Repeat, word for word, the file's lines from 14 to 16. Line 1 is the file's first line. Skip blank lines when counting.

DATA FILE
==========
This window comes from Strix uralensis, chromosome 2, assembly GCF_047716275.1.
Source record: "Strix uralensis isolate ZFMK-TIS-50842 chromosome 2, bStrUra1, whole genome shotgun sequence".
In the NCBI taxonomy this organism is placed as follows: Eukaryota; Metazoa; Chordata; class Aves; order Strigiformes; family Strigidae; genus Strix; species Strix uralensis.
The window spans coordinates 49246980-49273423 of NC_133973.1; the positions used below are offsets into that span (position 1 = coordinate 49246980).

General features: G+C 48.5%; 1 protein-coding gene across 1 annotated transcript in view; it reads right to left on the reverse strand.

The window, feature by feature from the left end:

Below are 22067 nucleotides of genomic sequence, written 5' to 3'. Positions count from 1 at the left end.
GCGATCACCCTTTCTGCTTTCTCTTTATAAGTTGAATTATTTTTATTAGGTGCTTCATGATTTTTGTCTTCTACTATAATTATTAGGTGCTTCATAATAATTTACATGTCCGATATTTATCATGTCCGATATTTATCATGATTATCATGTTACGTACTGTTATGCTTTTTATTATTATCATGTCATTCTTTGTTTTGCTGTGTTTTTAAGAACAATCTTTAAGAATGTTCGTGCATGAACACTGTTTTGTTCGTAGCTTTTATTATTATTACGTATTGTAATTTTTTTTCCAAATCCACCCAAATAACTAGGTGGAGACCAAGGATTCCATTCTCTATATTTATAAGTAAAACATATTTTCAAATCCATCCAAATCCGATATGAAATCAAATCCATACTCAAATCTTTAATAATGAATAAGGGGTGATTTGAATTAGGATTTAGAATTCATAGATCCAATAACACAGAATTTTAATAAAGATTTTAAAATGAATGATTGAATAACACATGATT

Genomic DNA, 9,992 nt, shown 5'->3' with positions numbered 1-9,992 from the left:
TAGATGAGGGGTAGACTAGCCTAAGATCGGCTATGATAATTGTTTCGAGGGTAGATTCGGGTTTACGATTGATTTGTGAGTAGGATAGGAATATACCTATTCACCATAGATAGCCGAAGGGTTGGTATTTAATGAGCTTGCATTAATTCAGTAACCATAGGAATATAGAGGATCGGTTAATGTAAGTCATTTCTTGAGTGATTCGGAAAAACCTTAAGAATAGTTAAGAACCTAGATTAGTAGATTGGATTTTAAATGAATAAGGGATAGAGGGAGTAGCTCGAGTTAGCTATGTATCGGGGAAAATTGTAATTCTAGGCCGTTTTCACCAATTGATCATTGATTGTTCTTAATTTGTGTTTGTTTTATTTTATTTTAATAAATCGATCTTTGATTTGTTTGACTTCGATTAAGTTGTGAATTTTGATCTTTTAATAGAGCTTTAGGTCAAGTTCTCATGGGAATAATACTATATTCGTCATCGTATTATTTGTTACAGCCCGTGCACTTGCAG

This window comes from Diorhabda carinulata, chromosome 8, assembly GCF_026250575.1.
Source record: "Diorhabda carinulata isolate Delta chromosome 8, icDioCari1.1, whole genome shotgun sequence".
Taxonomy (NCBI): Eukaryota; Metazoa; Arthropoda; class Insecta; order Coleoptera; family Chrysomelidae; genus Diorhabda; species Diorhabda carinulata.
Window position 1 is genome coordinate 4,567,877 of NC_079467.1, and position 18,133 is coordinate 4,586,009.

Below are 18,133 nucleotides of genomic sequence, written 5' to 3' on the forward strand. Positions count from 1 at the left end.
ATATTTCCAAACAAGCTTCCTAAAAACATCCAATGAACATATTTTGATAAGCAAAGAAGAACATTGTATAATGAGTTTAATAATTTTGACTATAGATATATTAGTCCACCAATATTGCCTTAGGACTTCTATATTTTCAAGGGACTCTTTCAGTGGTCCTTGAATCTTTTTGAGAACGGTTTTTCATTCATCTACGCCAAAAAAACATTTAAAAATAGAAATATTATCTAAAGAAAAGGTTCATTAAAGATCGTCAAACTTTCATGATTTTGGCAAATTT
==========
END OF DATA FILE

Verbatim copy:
Window position 1 is genome coordinate 4,567,877 of NC_079467.1, and position 18,133 is coordinate 4,586,009.

Below are 18,133 nucleotides of genomic sequence, written 5' to 3' on the forward strand. Positions count from 1 at the left end.
ATATTTCCAAACAAGCTTCCTAAAAACATCCAATGAACATATTTTGATAAGCAAAGAAGAACATTGTATAATGAGTTTAATAATTTTGACTATAGATATATTAGTCCACCAATATTGCCTTAGGACTTCTATATTTTCAAGGGACTCTTTCAGTGGTCCTTGAATCTTTTTGAGAACGGTTTTTCATTCATCTACGCCAAAAAAACATTTAAAAATAGAAATATTATCTAAAGAAAAGGTTCATTAAAGATCGTCAAACTTTCATGATTTTGGCAAATTT